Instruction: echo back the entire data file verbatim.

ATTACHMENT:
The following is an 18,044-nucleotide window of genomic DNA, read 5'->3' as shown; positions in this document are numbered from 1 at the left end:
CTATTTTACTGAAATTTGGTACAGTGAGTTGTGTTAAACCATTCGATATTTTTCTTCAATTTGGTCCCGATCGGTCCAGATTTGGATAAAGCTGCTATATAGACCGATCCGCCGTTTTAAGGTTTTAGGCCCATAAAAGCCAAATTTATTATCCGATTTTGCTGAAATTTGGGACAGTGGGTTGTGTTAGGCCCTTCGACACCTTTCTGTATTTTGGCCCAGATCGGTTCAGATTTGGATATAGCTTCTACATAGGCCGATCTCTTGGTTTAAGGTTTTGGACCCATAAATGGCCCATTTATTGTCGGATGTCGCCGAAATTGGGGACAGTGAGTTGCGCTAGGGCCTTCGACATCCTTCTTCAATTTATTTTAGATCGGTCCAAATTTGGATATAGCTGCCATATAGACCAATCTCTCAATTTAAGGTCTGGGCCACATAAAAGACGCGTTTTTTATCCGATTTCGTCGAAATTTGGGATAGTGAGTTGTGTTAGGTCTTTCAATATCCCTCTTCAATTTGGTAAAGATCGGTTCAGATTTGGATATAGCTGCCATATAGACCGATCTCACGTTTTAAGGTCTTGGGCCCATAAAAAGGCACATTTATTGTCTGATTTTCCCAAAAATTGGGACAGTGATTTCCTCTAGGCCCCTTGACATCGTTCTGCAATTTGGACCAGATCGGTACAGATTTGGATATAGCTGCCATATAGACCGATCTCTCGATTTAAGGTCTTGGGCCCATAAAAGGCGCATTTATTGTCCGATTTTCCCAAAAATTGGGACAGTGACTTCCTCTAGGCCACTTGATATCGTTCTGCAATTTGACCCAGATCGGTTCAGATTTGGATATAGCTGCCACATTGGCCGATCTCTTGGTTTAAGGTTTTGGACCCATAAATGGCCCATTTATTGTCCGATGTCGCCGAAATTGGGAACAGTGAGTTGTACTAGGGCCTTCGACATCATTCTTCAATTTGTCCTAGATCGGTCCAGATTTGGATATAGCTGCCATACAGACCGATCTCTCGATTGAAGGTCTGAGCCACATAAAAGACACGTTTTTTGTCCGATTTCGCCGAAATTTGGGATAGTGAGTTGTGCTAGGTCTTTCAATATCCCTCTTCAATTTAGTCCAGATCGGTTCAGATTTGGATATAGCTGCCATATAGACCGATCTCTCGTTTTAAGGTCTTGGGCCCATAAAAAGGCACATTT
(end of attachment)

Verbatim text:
The following is an 18,044-nucleotide window of genomic DNA, read 5'->3' as shown; positions in this document are numbered from 1 at the left end:
CTATTTTACTGAAATTTGGTACAGTGAGTTGTGTTAAACCATTCGATATTTTTCTTCAATTTGGTCCCGATCGGTCCAGATTTGGATAAAGCTGCTATATAGACCGATCCGCCGTTTTAAGGTTTTAGGCCCATAAAAGCCAAATTTATTATCCGATTTTGCTGAAATTTGGGACAGTGGGTTGTGTTAGGCCCTTCGACACCTTTCTGTATTTTGGCCCAGATCGGTTCAGATTTGGATATAGCTTCTACATAGGCCGATCTCTTGGTTTAAGGTTTTGGACCCATAAATGGCCCATTTATTGTCGGATGTCGCCGAAATTGGGGACAGTGAGTTGCGCTAGGGCCTTCGACATCCTTCTTCAATTTATTTTAGATCGGTCCAAATTTGGATATAGCTGCCATATAGACCAATCTCTCAATTTAAGGTCTGGGCCACATAAAAGACGCGTTTTTTATCCGATTTCGTCGAAATTTGGGATAGTGAGTTGTGTTAGGTCTTTCAATATCCCTCTTCAATTTGGTAAAGATCGGTTCAGATTTGGATATAGCTGCCATATAGACCGATCTCACGTTTTAAGGTCTTGGGCCCATAAAAAGGCACATTTATTGTCTGATTTTCCCAAAAATTGGGACAGTGATTTCCTCTAGGCCCCTTGACATCGTTCTGCAATTTGGACCAGATCGGTACAGATTTGGATATAGCTGCCATATAGACCGATCTCTCGATTTAAGGTCTTGGGCCCATAAAAGGCGCATTTATTGTCCGATTTTCCCAAAAATTGGGACAGTGACTTCCTCTAGGCCACTTGATATCGTTCTGCAATTTGACCCAGATCGGTTCAGATTTGGATATAGCTGCCACATTGGCCGATCTCTTGGTTTAAGGTTTTGGACCCATAAATGGCCCATTTATTGTCCGATGTCGCCGAAATTGGGAACAGTGAGTTGTACTAGGGCCTTCGACATCATTCTTCAATTTGTCCTAGATCGGTCCAGATTTGGATATAGCTGCCATACAGACCGATCTCTCGATTGAAGGTCTGAGCCACATAAAAGACACGTTTTTTGTCCGATTTCGCCGAAATTTGGGATAGTGAGTTGTGCTAGGTCTTTCAATATCCCTCTTCAATTTAGTCCAGATCGGTTCAGATTTGGATATAGCTGCCATATAGACCGATCTCTCGTTTTAAGGTCTTGGGCCCATAAAAAGGCACATTT